# Is there such a thing in math the inverse of a sequence?

Such as can I construct a sequence by reversing the order of the approximating sequence of $$\frac{1}{3}$$? So such inverse would look like $$\left\{….,0.333333333,0.3333333,0.333333,...0.3\right\}$$.

I had this question when I was constructing a sequence that is bounded between 0 and 1/2 and not convergent to 0 for a homework question.

• You can't, imagine if the first element has $n$ three's but in the original sequence the element with $n+1$ three's come after the one with $n$ three's hence in the new sequence it should be before the first element, a contradiction. Commented Mar 8, 2019 at 1:50
• And no, there is a difference between stupid and bad questions, in your case the votes have matchedvso your question divides opinion. Giving enough context helps when you are asking a "stupid" question, i.e. mentioning that you heard it in class or in conversation with a friend or online on some webpage helps. Also mention what was the broad topic if the conversation, so that others will be able to address concerns relating to that in the answer as well. Commented Mar 8, 2019 at 3:44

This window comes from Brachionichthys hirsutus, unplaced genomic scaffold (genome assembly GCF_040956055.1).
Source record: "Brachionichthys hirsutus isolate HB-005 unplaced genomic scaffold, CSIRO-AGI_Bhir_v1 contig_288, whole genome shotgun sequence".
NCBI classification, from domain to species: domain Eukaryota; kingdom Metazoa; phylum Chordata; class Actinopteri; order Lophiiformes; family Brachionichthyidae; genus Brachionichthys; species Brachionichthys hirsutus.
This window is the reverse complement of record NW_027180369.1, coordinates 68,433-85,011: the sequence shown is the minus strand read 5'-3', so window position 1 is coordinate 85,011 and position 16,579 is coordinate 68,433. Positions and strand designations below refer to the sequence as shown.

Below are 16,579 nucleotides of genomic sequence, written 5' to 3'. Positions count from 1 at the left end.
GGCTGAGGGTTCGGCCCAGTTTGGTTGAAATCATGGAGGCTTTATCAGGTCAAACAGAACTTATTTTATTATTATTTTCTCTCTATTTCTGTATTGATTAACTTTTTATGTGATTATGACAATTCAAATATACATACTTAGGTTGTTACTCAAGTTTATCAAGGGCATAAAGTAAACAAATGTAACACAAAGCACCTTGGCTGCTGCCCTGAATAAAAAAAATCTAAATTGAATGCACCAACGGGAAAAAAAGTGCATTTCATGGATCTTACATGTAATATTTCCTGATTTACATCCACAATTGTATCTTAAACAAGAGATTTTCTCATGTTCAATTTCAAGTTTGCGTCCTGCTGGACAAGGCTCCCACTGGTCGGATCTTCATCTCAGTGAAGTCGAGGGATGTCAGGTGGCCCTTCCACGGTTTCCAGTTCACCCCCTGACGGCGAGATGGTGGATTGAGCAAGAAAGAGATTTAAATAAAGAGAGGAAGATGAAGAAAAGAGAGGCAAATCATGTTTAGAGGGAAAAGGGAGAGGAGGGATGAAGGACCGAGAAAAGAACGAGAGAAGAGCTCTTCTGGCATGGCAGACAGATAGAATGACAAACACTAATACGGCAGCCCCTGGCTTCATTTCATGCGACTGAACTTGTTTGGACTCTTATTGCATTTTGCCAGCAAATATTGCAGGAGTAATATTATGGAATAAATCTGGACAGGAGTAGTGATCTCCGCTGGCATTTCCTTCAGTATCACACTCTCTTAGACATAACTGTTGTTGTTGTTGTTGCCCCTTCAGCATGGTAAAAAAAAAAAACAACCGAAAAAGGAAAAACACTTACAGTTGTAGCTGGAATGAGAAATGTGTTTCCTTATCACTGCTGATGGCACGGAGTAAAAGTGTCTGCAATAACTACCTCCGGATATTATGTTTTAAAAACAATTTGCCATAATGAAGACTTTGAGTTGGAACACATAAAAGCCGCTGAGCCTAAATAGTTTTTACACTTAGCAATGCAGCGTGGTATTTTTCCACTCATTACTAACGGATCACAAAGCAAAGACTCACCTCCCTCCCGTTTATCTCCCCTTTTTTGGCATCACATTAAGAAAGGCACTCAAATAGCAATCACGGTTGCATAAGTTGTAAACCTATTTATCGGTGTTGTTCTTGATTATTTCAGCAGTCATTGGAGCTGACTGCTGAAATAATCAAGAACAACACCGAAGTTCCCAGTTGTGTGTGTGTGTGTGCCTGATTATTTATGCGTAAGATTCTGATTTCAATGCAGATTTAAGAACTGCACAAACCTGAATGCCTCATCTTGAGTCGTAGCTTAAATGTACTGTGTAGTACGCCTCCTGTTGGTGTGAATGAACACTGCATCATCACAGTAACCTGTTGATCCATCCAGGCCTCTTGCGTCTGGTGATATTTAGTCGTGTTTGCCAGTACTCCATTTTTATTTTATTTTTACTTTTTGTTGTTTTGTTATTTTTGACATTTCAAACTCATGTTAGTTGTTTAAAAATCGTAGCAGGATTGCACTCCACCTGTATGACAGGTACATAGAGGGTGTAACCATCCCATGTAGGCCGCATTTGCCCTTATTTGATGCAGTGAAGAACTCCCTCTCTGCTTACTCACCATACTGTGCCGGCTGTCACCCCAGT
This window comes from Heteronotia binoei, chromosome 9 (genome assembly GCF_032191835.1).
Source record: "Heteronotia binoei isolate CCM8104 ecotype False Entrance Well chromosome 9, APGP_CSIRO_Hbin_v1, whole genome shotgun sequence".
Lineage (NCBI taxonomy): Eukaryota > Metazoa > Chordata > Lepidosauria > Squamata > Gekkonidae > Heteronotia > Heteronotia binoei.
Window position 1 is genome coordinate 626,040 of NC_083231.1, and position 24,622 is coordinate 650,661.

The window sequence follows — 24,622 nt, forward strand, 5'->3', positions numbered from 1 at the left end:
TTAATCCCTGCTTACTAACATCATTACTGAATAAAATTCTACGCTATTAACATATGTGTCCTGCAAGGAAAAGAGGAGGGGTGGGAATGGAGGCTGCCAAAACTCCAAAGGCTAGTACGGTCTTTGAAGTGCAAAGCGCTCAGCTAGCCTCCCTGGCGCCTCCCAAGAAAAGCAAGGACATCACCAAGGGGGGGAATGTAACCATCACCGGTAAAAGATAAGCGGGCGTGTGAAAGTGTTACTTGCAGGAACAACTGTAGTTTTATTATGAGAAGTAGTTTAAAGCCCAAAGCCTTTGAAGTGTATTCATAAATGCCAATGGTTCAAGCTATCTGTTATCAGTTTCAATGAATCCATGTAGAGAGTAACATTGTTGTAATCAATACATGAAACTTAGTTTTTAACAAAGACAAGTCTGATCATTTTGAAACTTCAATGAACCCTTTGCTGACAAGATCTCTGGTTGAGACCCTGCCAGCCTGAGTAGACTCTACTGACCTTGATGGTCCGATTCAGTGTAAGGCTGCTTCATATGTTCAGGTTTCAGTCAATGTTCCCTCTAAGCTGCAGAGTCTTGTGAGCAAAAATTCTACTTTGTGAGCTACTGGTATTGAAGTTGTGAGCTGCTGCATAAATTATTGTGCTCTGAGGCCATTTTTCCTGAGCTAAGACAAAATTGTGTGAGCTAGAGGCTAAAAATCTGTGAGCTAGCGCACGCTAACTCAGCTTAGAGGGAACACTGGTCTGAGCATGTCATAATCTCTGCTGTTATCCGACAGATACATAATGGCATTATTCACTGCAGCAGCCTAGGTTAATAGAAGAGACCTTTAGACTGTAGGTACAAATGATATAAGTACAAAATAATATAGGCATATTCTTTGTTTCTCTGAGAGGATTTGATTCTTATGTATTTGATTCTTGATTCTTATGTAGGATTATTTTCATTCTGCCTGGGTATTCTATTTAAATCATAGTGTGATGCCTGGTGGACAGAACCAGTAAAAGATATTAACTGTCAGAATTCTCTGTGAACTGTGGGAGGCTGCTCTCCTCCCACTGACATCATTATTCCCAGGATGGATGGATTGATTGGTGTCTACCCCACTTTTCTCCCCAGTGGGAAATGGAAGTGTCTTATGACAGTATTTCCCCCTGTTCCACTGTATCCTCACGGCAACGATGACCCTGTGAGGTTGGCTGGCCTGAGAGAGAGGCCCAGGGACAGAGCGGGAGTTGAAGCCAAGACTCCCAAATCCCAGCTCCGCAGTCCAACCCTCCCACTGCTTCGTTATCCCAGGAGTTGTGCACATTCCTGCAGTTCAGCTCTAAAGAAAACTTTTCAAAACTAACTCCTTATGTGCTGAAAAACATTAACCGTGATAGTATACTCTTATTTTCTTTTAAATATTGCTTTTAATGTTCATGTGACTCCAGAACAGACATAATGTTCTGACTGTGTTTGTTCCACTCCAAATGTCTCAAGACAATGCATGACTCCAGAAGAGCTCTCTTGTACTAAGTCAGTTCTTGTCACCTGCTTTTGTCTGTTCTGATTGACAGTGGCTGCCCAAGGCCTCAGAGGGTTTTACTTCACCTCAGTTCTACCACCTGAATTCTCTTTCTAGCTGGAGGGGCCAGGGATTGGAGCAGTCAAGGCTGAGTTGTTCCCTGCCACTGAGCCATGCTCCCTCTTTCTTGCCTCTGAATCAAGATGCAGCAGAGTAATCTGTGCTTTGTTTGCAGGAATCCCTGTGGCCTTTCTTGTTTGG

• This is a good question. In several cases, a sequence makes sense for negative values of the index. For example, the Fibonacci numbers $\{0,1,1,2,3,5,\dots\}$ can be exteneded to negative indices as $\{\dots,5,-3,2,-1,1\}$. I encounter this kind of thing in the OEIS many time. Commented Mar 8, 2019 at 5:45

A sequence is ultimately a map whose domain is $$\mathbb N$$, but the object that you describe (a) has no first term, and (b) terminates.
If you want, I suppose you could define an object whose indices run from $$-\infty$$ to $$0$$, but that's not appreciably different from looking at the original sequence while standing on your head.